Understanding what these colours and shades represent and learning how to best leverage them in the field allows the user to understand more precisely details about an identified target. Like any digital image, thermal images are made up of pixels, with the number of pixels in a thermal image determined by the optic’s resolution. Higher-resolution sensors generate images with a higher pixel-count and generally produce clearer results. In thermal imaging, each individual pixel represents a specific temperature data point, each of which is assigned a unique colour or shade based on their value, so that as the thermal sensor detects changes in heat energy, it will express this change by adjusting the colour or shade of a pixel. These pre-set gradients, or thermal palettes, determine pixel appearance and help identify different heat sources throughout a scene.
Most user applications focus on qualitative thermal imaging, which looks at the relative presence or absence of heat in a scene, rather than focusing on numeric temperature values. Reliable, qualitative thermal imaging hinges on recognising contrast between targets, objects of interest, and their environment. Detecting body heat or vehicle-engine heat, for example, will be priorities in certain scenarios, and establishing thermal palette preferences allows users to pinpoint heat sources reliably.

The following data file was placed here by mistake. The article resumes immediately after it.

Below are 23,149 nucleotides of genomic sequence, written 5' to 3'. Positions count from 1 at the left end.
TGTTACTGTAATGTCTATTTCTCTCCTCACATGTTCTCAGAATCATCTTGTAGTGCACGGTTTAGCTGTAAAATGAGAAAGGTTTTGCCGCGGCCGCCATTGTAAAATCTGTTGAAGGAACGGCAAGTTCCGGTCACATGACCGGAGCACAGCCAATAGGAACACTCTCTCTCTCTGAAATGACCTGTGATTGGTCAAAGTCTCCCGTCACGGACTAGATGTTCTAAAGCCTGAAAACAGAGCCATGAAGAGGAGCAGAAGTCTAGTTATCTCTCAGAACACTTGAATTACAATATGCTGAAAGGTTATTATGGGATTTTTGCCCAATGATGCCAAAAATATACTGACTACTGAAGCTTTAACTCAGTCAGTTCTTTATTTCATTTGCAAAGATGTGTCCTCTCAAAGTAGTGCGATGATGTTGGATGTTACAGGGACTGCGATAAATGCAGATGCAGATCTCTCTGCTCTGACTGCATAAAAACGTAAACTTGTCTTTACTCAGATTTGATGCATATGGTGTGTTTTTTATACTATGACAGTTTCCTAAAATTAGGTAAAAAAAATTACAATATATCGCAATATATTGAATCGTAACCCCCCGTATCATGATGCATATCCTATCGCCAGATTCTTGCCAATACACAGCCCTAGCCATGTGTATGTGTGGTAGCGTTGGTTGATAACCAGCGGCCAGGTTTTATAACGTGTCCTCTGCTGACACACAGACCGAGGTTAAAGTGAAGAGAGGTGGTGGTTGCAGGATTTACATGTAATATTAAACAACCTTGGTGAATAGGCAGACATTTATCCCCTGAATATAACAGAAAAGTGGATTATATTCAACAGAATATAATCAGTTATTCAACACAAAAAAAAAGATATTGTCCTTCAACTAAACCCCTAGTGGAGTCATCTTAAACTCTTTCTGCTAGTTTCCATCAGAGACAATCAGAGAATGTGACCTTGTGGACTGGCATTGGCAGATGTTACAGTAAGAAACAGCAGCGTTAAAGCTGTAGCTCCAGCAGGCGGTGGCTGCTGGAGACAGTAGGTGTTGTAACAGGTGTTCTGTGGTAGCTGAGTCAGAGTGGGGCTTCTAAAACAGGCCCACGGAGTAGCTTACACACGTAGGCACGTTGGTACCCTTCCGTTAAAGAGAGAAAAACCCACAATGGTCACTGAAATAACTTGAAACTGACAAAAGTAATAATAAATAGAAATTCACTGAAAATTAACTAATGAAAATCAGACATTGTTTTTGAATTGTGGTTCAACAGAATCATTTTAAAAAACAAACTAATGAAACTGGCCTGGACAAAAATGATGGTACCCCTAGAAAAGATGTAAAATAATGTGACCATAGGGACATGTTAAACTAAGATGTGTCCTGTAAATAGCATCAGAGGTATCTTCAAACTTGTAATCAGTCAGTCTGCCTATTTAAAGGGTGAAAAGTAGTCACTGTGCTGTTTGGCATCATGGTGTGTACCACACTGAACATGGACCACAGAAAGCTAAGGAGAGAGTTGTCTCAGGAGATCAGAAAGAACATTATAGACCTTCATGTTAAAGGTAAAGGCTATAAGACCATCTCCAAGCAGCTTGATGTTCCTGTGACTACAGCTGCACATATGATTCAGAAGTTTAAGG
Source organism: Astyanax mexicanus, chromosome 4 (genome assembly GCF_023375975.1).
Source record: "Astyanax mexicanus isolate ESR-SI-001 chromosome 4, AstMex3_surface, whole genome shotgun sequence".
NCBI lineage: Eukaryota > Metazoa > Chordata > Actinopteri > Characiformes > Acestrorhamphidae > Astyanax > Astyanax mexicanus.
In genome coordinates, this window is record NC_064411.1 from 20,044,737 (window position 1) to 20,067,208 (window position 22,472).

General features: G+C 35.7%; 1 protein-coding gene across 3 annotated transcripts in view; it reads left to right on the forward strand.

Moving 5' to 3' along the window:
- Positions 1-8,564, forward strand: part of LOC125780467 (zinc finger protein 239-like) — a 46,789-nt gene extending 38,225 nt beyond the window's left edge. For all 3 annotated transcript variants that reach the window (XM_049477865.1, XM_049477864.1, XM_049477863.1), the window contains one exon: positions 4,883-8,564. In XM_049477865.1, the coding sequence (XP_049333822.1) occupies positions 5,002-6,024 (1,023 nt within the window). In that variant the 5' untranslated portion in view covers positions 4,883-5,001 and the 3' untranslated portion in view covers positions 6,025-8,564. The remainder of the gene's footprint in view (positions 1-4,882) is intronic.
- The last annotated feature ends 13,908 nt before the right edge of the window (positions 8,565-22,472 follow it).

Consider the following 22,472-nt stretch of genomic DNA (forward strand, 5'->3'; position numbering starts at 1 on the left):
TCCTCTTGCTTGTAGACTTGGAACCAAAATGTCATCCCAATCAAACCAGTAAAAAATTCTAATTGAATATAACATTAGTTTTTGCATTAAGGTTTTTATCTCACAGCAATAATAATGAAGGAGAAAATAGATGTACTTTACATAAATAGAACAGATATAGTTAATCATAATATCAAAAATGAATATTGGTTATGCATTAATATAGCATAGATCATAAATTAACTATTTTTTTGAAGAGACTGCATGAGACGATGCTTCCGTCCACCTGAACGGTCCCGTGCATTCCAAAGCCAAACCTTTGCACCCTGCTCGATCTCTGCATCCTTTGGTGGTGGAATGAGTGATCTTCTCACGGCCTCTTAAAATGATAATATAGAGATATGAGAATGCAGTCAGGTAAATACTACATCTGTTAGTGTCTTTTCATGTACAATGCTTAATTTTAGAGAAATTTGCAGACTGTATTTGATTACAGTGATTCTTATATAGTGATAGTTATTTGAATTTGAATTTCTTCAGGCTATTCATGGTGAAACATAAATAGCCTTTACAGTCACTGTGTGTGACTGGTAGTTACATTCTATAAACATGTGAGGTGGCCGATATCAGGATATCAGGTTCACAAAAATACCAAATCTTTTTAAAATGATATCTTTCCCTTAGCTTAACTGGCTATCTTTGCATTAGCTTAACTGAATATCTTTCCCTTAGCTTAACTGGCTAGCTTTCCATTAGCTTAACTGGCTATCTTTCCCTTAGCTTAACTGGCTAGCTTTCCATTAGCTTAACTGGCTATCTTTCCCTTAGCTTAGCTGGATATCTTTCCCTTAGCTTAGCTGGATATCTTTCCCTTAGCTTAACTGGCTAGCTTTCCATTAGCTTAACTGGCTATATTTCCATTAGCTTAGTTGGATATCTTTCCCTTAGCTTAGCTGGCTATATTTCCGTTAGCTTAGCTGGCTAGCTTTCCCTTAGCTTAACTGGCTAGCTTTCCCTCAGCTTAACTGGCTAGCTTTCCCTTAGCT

That said, training troops in the use of such optics so they understand the equipment’s imaging capability and what different kinds of targets look like in the field will be crucial to ensure their rapid understanding of what they are seeing under fire. Practice will ensure they can interpret and identify accurately what they see and act with the right response, and because users typically interpret thermal images differently, practice and personal experience will help soldiers under the stress of battle to resolve specific situations and images correctly. And current thermal imaging devices can offer to display the scene in a variety of different thermal palettes, whichever is chosen for a particular op, environment or personal preference. The most commonly used palette is ‘White Hot’ and displays warmer objects in white and cooler objects in black. Such greyscale palettes offer simplicity for scenes with a wide temperature span and generate images with realistic details. The versatility of White Hot makes it appealing for use in shifting landscapes and urban areas. A Sepia palette applies a warm, golden hue to the White Hot palette for reduced eye and mental fatigue and is ideal for instances of prolonged thermal surveillance where Sepia’s narrow visual spectrum keeps users comfortable during long viewing periods. Other palettes range from Rainbow High Contrast suited to identifying targets with only slight temperature differences to the ambient, to Outdoor Alert, which is optimised for night-time, body-heat detection, as well as general-purpose palettes for quick ID of thermal anomalies.